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by Rabbi David Zauderer    
Torah from Dixie Staff Writer    

Have you seen our new Web site -- You can now shop in cyberspace for your own casket -- and it's much cheaper, too.



Have you seen our new Web site -- You can now shop in cyberspace for your own casket -- and it's much cheaper, too. In a business with "stiff " competition, you will not find a better price on caskets anywhere! And check out their new "layaway" plan. The people at have "undertaken" the massive effort to provide all those who plan to die in the future with low-income, affordable housing -- and with no less comfort and luxury than your top-of-the-line brand name Tommy Hilfiger casket. So stop "coffin" up all that extra cash for an overpriced casket for your loved one, when you "cadaver" in one of the best coffins that money can buy at

You know, it's a shame that the World Wide Web wasn't around when Joseph was buried by the Egyptians over 3,500 years ago. They didn't place Joseph in a casket which they had purchased online. Instead, as we are told in this week’s Torah portion, "He was placed in an 'aron' in Egypt" (Genesis 50:26). The word "aron" is translated as "coffin", but there is a tremendous difference between the two, the significance of which I would like to share with you.

Rabbi Samson Raphael Hirsch, a great Jewish leader and Bible commentator of mid-nineteenth century Germany, points out that the word "aron", meaning an ark or a coffin, is used elsewhere in the Torah only to describe the container holding the Tablets of the Law (i.e. the Torah), and for the collection-boxes for holy purposes (Kings II 12:10).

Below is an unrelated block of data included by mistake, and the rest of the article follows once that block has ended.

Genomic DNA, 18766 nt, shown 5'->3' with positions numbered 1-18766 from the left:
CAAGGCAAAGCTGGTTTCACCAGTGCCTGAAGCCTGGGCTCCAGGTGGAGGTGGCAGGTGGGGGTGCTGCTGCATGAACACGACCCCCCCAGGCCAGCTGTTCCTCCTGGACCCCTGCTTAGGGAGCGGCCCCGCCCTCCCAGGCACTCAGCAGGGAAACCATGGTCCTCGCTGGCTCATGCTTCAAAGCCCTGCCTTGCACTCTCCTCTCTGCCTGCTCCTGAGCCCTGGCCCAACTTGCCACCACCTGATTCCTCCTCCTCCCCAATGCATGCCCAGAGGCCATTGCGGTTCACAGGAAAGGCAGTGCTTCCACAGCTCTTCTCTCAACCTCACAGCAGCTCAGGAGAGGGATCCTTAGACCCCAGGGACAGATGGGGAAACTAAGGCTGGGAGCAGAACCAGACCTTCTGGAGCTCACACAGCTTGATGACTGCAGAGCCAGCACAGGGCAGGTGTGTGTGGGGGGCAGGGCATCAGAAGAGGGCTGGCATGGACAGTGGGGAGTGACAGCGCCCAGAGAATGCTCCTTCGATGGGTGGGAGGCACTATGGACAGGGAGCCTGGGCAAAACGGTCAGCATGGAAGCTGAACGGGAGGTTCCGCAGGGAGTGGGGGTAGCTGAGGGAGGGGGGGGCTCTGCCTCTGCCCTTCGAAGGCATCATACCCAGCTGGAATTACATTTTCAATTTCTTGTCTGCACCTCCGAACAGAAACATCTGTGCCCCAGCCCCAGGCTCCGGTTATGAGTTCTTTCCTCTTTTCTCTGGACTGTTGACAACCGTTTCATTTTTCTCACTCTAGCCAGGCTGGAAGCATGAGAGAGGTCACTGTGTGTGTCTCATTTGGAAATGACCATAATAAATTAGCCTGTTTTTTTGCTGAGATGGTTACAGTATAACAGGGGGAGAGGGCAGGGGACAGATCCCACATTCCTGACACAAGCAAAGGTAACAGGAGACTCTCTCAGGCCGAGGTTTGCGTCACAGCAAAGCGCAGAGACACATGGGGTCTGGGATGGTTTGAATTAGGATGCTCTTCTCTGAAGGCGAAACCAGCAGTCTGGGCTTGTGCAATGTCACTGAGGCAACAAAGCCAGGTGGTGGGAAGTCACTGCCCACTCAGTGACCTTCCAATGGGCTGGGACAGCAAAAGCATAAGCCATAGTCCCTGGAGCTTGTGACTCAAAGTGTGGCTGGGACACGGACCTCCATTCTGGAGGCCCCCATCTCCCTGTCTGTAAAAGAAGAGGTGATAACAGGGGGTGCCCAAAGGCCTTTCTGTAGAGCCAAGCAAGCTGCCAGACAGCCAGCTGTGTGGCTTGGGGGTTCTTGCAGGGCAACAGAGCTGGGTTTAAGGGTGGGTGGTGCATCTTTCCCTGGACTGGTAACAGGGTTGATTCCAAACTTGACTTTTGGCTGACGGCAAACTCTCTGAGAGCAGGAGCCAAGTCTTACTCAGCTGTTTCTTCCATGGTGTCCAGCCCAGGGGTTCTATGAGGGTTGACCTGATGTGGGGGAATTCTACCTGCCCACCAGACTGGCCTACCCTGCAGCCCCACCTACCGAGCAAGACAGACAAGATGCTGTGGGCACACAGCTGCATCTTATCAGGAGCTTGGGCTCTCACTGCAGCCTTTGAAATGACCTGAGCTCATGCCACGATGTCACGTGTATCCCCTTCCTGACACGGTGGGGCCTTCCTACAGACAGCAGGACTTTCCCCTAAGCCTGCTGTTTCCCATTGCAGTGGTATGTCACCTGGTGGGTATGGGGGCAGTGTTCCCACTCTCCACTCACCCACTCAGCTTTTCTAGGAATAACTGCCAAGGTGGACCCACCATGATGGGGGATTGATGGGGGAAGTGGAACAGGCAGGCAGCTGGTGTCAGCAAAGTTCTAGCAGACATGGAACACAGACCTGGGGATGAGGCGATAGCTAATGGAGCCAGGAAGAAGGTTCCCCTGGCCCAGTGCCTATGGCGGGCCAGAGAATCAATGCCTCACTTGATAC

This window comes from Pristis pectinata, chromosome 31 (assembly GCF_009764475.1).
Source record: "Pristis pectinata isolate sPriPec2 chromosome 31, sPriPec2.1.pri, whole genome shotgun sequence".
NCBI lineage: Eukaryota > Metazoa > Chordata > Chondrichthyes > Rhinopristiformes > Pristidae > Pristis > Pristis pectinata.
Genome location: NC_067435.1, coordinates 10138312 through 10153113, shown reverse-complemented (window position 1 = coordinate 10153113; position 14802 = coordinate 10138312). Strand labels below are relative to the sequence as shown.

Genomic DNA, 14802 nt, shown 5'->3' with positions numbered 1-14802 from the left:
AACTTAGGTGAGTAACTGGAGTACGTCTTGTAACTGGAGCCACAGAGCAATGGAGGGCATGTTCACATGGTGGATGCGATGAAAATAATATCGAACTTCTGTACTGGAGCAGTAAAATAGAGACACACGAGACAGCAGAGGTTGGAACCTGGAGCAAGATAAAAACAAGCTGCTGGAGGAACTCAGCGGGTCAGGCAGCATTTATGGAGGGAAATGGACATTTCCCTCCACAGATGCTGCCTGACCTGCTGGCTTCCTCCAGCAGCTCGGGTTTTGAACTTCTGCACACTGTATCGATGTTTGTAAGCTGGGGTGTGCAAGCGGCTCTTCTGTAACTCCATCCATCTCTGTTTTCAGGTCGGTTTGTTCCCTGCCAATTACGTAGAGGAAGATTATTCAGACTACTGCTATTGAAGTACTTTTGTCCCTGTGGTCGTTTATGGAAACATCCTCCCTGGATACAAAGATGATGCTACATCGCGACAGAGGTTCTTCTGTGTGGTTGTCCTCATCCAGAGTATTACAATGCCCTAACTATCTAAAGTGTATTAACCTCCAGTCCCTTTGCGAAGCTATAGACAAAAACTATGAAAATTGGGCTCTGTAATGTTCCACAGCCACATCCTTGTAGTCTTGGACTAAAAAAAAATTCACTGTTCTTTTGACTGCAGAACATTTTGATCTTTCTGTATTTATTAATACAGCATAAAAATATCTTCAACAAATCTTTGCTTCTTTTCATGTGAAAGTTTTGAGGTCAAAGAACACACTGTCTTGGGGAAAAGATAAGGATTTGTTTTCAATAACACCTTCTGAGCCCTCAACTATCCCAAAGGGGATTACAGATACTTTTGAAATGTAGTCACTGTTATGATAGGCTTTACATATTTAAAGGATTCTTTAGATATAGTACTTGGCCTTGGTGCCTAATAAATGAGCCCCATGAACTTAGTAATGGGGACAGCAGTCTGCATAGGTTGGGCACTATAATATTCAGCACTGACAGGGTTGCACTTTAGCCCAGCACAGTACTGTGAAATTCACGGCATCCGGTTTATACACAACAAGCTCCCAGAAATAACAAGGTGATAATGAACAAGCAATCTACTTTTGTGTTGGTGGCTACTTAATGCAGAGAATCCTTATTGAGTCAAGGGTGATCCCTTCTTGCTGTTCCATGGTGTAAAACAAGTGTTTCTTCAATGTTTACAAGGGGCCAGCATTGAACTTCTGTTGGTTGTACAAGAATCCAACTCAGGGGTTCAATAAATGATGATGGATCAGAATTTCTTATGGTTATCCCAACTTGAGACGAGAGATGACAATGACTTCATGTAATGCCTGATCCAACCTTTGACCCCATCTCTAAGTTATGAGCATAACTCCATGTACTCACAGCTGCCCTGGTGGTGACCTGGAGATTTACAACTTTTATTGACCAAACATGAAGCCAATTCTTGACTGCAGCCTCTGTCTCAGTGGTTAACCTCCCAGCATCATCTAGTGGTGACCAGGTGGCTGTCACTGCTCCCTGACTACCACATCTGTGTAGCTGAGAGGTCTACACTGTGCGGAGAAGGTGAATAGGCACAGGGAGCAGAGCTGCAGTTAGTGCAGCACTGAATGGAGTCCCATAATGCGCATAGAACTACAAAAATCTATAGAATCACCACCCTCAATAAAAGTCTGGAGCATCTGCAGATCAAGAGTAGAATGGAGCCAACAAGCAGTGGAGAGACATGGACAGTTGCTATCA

In all these cases, the aron is not used for burial, but for receiving and safeguarding something for use at a later date. The Tablets were placed in the aron for safekeeping until next needed and the contributions were placed in an aron to be kept there until such time as they would be used in the service of the Temple. Accordingly, explains Rabbi Hirsch, the Torah is making use of the word aron when referring to the casket in which Joseph was placed to teach us that it is no more than a container in which the physical casing of a human being is placed -- temporarily -- until such time that it will once again be needed.


What the Torah is alluding to, in essence, is one of the most perplexing and difficult, albeit fundamental, doctrines and beliefs of the Torah and the Jewish religion -- the belief in the future resurrection of the dead, known in Hebrew as techiyat hameitim. No, you are not reading the script of an old Twilight Zone episode. The idea of a future time when our ancestors will once again come alive and be with us, weird as that seems, has been a part of our faith as Jews for well over 3,000 years.